Title

EXPLORATION OF FACTORS INFLUENCING POLYMERIZATION INDUCED PHASE SEPARATION IN SEEDED EMULSION POLYMERIZATION

Date of Award

Fall 2017

Project Type

Dissertation

Program or Major

Materials Science

Degree Name

Doctor of Philosophy

First Advisor

John G Tsavalas

Second Advisor

Erik B Berda

Third Advisor

Gonghu Li

Abstract

Complex morphological structures of composite latex particles are designed so as to affect the physical properties of the final product those particles are applied in. This complex structure between multiple polymer phases is formed through the competition of polymerization reaction kinetics and the polymer phase separation process (when the two phases are incompatible) occurring simultaneously during the emulsion polymerization. Different reaction conditions and post-reaction processes will lead to various particle composite structures. The purpose of this thesis has been to investigate these dynamic processes within latex particles during emulsion polymerization and determine some of the key relevant parameters influencing the mechanism polymerization induced phase separation, specifically in an emulsion environment. Carefully designed matrixes were developed to obtain quantitative assessment of the degree of phase mixing, as a function of both reaction chemistry and process conditions, to build an understanding of the connection between particle morphology development, chemical composition, as well as reaction conditions. The overall message in this study was to explore how far polymer chains from each composition in the particles could diffuse over the reaction timeframe, given a preference for phase separation. Their diffusion sets how far they can translate, while the Gibbs free energy of mixing and the miscibility gap influences how early and fast they can rearrange into a second phase starting the separation process. This combination is critical to understanding particle morphology development, and those factors are dynamically changing throughout the course of the reaction. Once domains of a second phase are formed, phase separation then proceeds further by Ostwald ripening toward the equilibrium morphology.

We also considered the challenges associated with special interactions and functional comonomers, such as carboxylic acids or divinyl crosslinkers, which can influence the interactions between polymer chains and thus make the unraveling of these mechanistic pathways even more complicated. These types of functional comonomers are widely used in both laboratory and industrial copolymerization reactions, as a small molar fraction can have dramatic impact on polymer properties. One key portion of this study that will be discussed is the relationship between the network microstructures developed from hydrogen bonding interactions versus that of covalently crosslinked copolymers, the role combined roles of intermolecular and intramolecular networking, and the impact of those networks on the polymer’s effective glass transition temperature (Tg). That effective Tg directly impacts the chain’s ability to diffuse, which then is critical to the ability for the system to phase separate, or not.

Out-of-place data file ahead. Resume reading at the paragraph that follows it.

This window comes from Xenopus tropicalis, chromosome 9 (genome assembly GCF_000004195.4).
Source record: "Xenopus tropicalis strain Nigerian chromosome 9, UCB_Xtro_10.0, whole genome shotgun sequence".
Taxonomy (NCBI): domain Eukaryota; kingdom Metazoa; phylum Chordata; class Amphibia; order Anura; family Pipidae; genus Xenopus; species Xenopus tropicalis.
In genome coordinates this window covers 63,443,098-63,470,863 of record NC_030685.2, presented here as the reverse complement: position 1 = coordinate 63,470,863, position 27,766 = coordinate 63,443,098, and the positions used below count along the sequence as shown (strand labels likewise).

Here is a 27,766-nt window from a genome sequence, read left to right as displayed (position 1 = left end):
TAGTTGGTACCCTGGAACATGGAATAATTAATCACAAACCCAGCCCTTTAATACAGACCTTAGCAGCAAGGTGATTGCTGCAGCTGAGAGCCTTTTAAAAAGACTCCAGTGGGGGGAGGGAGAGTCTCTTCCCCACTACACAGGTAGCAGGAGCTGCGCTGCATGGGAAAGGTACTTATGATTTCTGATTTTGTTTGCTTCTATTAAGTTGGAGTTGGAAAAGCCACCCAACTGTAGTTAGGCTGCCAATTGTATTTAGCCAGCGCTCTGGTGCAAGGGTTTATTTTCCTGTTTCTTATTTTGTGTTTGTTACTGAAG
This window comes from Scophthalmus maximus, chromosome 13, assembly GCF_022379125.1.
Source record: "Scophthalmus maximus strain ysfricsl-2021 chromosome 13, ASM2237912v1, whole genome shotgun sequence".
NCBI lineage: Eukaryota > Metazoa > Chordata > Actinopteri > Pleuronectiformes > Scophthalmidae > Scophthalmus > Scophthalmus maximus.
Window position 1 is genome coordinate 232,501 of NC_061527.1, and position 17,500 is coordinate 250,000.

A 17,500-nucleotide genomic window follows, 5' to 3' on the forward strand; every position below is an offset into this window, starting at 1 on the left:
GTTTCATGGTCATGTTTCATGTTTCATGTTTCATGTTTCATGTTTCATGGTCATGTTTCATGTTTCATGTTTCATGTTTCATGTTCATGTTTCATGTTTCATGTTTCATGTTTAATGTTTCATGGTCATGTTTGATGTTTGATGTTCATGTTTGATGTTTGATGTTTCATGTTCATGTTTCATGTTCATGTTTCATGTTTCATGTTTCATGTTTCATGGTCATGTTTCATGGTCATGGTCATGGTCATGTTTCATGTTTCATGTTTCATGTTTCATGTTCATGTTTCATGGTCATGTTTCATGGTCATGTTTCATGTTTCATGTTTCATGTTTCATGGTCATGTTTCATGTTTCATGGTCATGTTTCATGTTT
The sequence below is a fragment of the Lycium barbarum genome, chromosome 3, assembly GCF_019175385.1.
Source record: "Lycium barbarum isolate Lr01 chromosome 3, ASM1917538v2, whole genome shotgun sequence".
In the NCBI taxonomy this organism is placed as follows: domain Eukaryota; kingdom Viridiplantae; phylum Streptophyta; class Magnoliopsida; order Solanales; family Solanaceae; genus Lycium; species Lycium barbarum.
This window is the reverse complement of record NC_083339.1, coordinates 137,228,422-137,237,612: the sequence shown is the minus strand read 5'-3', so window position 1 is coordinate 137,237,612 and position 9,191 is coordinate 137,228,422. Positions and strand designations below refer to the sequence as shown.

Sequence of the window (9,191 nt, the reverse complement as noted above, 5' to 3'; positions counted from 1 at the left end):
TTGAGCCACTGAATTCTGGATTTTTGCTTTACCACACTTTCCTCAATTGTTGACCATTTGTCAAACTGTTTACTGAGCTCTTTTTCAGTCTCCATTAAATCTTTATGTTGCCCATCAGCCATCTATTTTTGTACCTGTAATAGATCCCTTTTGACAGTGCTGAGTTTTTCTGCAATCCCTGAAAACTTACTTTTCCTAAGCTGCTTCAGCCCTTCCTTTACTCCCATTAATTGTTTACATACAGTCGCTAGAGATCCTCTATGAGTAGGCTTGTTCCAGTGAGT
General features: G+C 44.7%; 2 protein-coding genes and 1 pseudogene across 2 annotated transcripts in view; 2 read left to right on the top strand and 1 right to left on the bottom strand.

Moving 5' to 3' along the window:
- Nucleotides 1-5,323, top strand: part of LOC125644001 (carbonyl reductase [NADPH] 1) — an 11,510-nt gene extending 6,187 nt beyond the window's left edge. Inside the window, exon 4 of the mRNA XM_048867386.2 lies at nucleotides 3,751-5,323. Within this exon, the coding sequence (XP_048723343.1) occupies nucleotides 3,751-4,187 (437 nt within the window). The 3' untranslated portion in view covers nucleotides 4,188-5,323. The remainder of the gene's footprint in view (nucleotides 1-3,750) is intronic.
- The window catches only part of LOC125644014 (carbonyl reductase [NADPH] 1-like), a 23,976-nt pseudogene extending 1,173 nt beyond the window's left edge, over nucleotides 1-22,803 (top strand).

Different categories of water exist in colloidal particles due to various bonding conditions. This is a well-known phenomenon in bulk polymeric films, often called ‘water whitening’, yet our group was the first to report the heterogenous structure of water domains within such confined dimensions as 100nm colloidal polymer particles. At the time, our whole approach was novel (as applied to polymer colloids), and after some reflection we felt the approach could indeed apply, but would need to be carefully updated with more appropriate constraints. In this thesis, the result of our recent efforts to modify and improve that approach to investigate water distribution within colloidal nanoparticles is discussed. Aside from applying new boundary conditions to the thermal gravimetric analysis (TGA) peak deconvolution, we introduce a new FTIR characterization study as a function of water content, including a 2D-correlation analysis, to assist in the interpretation of the TGA water loss profiles. With combination of those two characterization techniques, a new water-domain model was also built to determinate the water loss mechanism within nanoparticles. Experimental results from TGA analysis were in good agreement with those theoretical expectations.

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